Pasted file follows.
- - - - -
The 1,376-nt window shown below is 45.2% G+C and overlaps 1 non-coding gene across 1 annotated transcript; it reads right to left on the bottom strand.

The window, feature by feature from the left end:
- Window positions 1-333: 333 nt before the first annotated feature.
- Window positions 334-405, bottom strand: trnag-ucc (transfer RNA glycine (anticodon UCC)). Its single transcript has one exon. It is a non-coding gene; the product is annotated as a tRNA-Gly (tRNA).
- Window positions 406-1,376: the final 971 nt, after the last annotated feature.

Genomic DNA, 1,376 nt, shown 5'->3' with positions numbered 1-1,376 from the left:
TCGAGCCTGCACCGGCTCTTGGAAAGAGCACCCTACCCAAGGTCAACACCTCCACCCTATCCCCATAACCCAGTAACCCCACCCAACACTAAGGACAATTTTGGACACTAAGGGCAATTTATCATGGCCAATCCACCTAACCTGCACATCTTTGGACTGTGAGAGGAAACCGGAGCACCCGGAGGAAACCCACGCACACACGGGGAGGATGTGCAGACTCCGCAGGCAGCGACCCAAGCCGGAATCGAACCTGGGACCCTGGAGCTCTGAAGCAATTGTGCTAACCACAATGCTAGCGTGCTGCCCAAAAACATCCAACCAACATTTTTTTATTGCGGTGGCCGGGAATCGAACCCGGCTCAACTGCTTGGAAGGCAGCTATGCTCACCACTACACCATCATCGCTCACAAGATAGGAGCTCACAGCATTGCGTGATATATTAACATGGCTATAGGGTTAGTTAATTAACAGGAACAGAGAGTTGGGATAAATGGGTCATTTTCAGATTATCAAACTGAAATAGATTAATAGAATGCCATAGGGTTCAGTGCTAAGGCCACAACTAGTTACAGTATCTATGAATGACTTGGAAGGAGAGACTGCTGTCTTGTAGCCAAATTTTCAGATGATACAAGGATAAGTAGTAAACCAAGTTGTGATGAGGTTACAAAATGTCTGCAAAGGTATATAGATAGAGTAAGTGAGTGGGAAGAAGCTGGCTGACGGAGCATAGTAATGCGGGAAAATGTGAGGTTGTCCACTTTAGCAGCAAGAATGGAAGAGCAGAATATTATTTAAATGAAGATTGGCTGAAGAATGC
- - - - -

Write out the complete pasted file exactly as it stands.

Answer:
The 1,376-nt window shown below is 45.2% G+C and overlaps 1 non-coding gene across 1 annotated transcript; it reads right to left on the bottom strand.

The window, feature by feature from the left end:
- Window positions 1-333: 333 nt before the first annotated feature.
- Window positions 334-405, bottom strand: trnag-ucc (transfer RNA glycine (anticodon UCC)). Its single transcript has one exon. It is a non-coding gene; the product is annotated as a tRNA-Gly (tRNA).
- Window positions 406-1,376: the final 971 nt, after the last annotated feature.

Genomic DNA, 1,376 nt, shown 5'->3' with positions numbered 1-1,376 from the left:
TCGAGCCTGCACCGGCTCTTGGAAAGAGCACCCTACCCAAGGTCAACACCTCCACCCTATCCCCATAACCCAGTAACCCCACCCAACACTAAGGACAATTTTGGACACTAAGGGCAATTTATCATGGCCAATCCACCTAACCTGCACATCTTTGGACTGTGAGAGGAAACCGGAGCACCCGGAGGAAACCCACGCACACACGGGGAGGATGTGCAGACTCCGCAGGCAGCGACCCAAGCCGGAATCGAACCTGGGACCCTGGAGCTCTGAAGCAATTGTGCTAACCACAATGCTAGCGTGCTGCCCAAAAACATCCAACCAACATTTTTTTATTGCGGTGGCCGGGAATCGAACCCGGCTCAACTGCTTGGAAGGCAGCTATGCTCACCACTACACCATCATCGCTCACAAGATAGGAGCTCACAGCATTGCGTGATATATTAACATGGCTATAGGGTTAGTTAATTAACAGGAACAGAGAGTTGGGATAAATGGGTCATTTTCAGATTATCAAACTGAAATAGATTAATAGAATGCCATAGGGTTCAGTGCTAAGGCCACAACTAGTTACAGTATCTATGAATGACTTGGAAGGAGAGACTGCTGTCTTGTAGCCAAATTTTCAGATGATACAAGGATAAGTAGTAAACCAAGTTGTGATGAGGTTACAAAATGTCTGCAAAGGTATATAGATAGAGTAAGTGAGTGGGAAGAAGCTGGCTGACGGAGCATAGTAATGCGGGAAAATGTGAGGTTGTCCACTTTAGCAGCAAGAATGGAAGAGCAGAATATTATTTAAATGAAGATTGGCTGAAGAATGC